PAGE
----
Greg Zaller: Fire! (Do I have your attention now?)
I still vividly remember 9/11/1988 when as a volunteer fireman on the 49er Fire Department I stood in awe watching the 49er Fire move toward my crew mates’ position on its way from North San Juan.
There was an expanse of forest, and I could see trees exploding in giant plumes of flame as the conflagration revealed its progress. When the inevitability of what was going to happen sunk in, I broke away and began knocking on doors advising the residents that their homes were in danger and to flee. There was no stopping this.
A short time later the fire arrived, and we engaged in a charged and sometimes desperate battle to save homes. I saw a lot of craziness and a lot of homes burn down during the 30 hours we spent in action before being relieved with a fresh crew. I will never forget.
In the end, 52 square miles and 148 homes were burned, and this community was very lucky it wasn’t far more.
Today, we face the likely threat of another fire that could potentially dwarf this one. That’s why our fire insurance is skyrocketing. The recent Thomas fire burned 422 square miles or the equivalent of half this county. So much of our beautiful forests, our homes, our lives and our memories could all be gone.
While much is being done to increase fire clearances, remove brush and require buildings to be more fire-safe, there is one thing that stands out as utterly insane: forcing our often inebriated and mentally ill homeless to hide deep in brushy areas where they regularly start fires. How can this be?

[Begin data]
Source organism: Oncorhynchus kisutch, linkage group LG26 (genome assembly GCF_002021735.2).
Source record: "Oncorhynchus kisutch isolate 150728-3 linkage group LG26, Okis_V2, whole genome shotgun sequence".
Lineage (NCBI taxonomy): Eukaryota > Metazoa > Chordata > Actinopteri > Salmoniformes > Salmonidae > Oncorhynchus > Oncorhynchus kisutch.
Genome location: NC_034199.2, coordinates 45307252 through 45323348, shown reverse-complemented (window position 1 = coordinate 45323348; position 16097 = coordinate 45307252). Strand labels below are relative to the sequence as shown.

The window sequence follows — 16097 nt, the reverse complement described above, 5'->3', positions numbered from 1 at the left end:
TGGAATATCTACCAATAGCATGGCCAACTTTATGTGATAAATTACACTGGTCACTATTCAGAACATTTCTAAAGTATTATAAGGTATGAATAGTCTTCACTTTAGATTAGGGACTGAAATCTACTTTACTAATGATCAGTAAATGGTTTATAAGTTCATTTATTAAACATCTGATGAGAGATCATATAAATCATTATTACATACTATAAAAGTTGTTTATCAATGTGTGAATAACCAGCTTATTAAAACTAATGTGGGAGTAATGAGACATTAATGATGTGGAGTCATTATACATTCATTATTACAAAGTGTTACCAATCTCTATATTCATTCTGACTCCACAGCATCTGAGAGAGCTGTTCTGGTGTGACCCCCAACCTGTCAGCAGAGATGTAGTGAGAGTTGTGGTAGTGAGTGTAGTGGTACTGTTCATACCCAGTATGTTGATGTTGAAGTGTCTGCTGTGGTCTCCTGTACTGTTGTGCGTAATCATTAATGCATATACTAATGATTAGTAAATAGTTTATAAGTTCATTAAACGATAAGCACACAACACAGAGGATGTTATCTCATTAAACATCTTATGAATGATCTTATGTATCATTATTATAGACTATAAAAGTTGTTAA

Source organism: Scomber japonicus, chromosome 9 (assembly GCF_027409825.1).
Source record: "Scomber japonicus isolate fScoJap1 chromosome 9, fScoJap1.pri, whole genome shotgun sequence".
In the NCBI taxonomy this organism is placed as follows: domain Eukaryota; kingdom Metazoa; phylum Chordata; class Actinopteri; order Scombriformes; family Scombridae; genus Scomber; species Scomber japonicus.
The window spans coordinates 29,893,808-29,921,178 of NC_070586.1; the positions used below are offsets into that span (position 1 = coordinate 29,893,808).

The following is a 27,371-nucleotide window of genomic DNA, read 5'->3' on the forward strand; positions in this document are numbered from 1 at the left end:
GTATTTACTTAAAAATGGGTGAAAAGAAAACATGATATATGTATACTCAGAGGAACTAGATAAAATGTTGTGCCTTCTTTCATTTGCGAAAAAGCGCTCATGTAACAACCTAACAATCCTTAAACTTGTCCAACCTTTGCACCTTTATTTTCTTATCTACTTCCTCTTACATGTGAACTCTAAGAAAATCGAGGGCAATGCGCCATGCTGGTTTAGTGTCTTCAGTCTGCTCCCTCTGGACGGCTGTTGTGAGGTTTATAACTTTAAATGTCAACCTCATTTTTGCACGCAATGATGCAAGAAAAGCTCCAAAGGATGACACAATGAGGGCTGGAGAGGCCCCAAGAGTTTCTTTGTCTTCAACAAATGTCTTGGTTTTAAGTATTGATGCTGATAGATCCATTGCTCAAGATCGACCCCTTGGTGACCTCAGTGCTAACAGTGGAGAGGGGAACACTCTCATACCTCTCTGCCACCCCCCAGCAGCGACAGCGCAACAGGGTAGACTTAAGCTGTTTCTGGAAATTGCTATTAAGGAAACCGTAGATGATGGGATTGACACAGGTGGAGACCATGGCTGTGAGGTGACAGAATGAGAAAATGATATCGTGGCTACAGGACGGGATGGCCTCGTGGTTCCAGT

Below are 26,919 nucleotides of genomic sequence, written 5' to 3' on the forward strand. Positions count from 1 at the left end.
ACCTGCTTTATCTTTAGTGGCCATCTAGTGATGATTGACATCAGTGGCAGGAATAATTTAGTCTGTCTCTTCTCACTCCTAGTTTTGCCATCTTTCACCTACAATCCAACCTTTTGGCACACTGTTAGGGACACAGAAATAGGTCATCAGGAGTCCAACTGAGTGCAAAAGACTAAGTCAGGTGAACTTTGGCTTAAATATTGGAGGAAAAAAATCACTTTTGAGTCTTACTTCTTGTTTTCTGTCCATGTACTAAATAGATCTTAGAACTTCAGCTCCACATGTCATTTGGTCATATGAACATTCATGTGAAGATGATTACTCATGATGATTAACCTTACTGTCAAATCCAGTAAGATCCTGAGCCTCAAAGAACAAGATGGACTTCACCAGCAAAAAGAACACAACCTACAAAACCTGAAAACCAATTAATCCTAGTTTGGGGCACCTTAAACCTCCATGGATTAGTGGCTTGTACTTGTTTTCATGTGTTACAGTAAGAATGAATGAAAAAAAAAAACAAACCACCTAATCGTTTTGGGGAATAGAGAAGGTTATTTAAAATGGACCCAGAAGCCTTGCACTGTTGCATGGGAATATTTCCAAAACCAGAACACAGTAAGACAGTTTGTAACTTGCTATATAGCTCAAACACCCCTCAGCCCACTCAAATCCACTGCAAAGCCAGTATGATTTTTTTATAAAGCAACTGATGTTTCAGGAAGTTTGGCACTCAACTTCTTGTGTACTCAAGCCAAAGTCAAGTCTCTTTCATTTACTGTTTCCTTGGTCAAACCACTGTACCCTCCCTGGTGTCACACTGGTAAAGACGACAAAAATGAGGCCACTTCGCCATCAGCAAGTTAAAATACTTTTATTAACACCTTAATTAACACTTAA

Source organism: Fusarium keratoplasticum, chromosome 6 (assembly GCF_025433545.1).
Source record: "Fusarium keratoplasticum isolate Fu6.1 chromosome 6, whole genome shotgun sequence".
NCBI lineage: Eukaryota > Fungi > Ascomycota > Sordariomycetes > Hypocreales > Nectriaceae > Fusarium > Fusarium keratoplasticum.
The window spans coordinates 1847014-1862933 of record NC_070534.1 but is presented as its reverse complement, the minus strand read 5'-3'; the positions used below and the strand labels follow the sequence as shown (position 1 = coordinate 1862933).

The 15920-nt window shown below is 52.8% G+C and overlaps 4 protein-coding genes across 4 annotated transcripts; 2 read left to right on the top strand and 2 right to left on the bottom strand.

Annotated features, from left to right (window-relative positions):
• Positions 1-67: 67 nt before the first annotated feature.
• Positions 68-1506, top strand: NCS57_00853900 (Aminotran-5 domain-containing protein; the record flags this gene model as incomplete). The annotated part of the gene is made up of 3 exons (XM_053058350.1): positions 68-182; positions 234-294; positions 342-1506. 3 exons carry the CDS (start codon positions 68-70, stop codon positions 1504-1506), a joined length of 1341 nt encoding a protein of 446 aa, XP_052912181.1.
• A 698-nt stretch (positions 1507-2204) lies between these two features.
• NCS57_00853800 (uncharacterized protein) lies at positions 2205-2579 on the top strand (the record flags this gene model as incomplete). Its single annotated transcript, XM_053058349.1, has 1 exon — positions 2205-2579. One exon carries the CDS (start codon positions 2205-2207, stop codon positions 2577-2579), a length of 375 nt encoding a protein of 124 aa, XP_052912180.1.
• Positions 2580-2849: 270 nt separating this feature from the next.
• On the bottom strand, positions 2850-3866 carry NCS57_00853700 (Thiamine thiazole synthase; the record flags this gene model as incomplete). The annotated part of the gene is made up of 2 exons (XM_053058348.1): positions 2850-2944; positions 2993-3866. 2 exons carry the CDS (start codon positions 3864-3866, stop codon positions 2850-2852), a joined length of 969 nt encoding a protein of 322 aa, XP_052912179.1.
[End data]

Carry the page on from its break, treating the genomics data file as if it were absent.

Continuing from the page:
These people cannot be swept under a carpet, especially when the carpet is a dangerously flammable hiding spot in the brush. This county needs safe locations where our homeless can camp, not be a danger, and be able to access a pathway of opportunity and education that allows them to climb out of their predicament. People can change. If they still choose to camp dangerously and illegally, then put them in jail, but then again give them the help they need to put their lives together.
If there is a concern that more homeless will be attracted here because of a common sense humanitarian effort, then implement this plan in conjunction with other counties. Without even preventing a fire, we would save 10 times over present-day costs of homelessness, and if it prevents a fire, probably a hundred times.
We need to do this, we can, and it needs to be done without delay to be prepared for the next fire season.
Sometimes when making a critical decision, I go through an exercise where I imagine myself in the future looking back on what I am considering at the time.
How could we ever look back after a catastrophic fire and say we did the best we could if we don’t address now the clear need to bring our homeless out of the woods and then help them to recover?
Greg Zaller lives in Nevada City.
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